Regional leaders hope to eliminate stigma surrounding addiction treatment
The inaugural ‘Regional Opioid Summit’ was hosted at the National Corvette Museum.
BOWLING GREEN, Ky. (WBKO) - In an effort to combat the ongoing opioid epidemic, leaders from across the Commonwealth gathered at the National Corvette Museum for the inaugural Regional Opioid Summit.
A coalition created by the Barren River Area Development District, Barren River Health Department, Med Center Health, and LifeSkills, Inc. brought the region’s law enforcement, judge executives, city officials, and addiction recovery professionals together to create work groups meant to combat opioid addiction.
It was mentioned throughout the event that an essential step will be the widespread de-stigmatization of addiction services.
“That stigma, even after treatment is done, can lead to difficulty in finding a job, can lead to isolationism, which can lead back to addiction again,” said Doug Griffiths, the event’s keynote speaker and a former Canadian policymaker. “Eliminating that stigma helps people reintegrate back into the community better and feel more welcomed, which frankly, it’s a bit of the isolation we feel that keeps us roving in the addiction and not asking for help so eliminating that stigma is one of the biggest benefits to helping the treatment take hold and become more permanent.”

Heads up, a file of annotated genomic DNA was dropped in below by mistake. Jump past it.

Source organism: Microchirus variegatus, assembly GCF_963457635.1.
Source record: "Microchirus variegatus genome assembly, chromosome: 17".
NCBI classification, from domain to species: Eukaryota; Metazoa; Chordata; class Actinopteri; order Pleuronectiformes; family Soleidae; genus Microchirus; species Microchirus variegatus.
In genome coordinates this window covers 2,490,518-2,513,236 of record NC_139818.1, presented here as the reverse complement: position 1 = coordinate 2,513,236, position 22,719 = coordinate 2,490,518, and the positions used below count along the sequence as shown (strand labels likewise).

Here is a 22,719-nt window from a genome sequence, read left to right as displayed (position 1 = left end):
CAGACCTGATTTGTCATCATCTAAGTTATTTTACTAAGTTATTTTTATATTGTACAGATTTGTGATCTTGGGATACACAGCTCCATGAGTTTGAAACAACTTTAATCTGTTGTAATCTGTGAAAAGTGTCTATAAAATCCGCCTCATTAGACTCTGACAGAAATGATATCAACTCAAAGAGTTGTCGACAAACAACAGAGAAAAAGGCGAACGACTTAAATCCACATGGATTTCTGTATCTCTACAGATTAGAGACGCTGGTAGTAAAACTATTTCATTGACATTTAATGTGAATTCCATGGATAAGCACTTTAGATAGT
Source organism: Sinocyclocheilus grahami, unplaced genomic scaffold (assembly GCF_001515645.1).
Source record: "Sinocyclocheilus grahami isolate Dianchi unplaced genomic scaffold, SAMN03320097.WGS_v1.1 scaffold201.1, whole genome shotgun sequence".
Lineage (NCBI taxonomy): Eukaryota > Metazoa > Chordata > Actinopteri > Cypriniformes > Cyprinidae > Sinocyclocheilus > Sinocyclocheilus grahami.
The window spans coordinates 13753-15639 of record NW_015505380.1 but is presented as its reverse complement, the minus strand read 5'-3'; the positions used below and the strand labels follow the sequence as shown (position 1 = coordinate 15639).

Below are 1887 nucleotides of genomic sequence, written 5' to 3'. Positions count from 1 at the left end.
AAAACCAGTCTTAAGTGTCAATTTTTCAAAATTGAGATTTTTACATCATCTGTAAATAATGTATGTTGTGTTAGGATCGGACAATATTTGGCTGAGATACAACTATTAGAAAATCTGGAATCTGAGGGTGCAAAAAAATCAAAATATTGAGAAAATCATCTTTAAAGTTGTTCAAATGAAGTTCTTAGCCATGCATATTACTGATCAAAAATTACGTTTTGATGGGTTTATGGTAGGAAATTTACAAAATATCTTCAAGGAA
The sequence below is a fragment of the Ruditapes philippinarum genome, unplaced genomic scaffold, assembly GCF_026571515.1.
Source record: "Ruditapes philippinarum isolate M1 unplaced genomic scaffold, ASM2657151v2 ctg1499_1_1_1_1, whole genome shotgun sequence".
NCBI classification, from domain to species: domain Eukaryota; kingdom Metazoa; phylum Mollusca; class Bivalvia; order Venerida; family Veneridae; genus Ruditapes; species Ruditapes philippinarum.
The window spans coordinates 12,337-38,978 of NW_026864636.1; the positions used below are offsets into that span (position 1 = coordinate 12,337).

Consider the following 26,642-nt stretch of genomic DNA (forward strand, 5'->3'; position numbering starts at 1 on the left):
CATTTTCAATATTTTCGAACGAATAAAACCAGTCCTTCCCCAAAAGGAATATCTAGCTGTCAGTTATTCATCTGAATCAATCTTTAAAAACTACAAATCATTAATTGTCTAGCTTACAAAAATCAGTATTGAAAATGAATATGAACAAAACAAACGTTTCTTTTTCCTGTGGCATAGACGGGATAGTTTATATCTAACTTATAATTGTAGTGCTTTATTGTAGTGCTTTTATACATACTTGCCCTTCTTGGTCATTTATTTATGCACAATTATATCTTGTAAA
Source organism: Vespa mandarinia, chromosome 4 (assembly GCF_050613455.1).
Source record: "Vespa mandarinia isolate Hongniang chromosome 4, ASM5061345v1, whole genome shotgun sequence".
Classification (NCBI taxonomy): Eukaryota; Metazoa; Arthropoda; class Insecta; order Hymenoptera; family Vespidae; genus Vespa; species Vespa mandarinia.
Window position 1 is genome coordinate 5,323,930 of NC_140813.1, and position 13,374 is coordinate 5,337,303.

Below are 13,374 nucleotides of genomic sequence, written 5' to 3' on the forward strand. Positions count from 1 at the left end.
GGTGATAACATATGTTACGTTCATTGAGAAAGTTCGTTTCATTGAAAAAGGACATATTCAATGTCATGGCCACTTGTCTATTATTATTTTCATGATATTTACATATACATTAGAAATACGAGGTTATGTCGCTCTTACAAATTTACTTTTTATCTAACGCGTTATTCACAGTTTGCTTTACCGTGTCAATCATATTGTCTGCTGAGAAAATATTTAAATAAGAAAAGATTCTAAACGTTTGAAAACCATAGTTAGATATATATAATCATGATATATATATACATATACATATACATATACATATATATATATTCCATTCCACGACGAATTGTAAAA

Griffiths has partnered with communities across North America, bringing his presentation, 13 Ways to Kill Your Community, to the forefront. He’s seen firsthand the impact of shifting the narrative of addiction from a criminal offense to a healthcare necessity.
Local addiction care professionals say that while conversations surrounding treatment are essential, communities must also prioritize prevention and education.
“I think a lot of folks maybe feel that there’s really nothing I can do to move this in a meaningful way, but I think if we heard anything today, especially from the keynote speaker. If you really come together as a community and work together you can tackle these problems, but prevention in the beginning is always the most important,” said Joe Dan Beavers, CEO of LifeSkills, Inc. “If we do that part right, then the treatment and recovery parts don’t have to happen.”
Much of Griffiths’ presentation focused on the need for rural communities to acknowledge a need for change, and accepting the necessity of working with surrounding communities to create that change. Eric Hagan, vice president of rural hospitals for Med Center Health, echoed that sentiment and hopes to see positive change enacted by next year.
“So, next year, our goal would be to have work groups in place, looking at prevention, treatment, recovery, and assurance of care,” said Hagan. “And then hopefully have some strategic goals and objectives defined to be able to come back and present some of the progress that’s been made so that people understand that this is a worthwhile effort and reason.”
Those who are in a mental health or addiction crisis are encouraged to dial 988 to connect with a 24/7 helpline that will direct them to a local resource relevant to their crisis.
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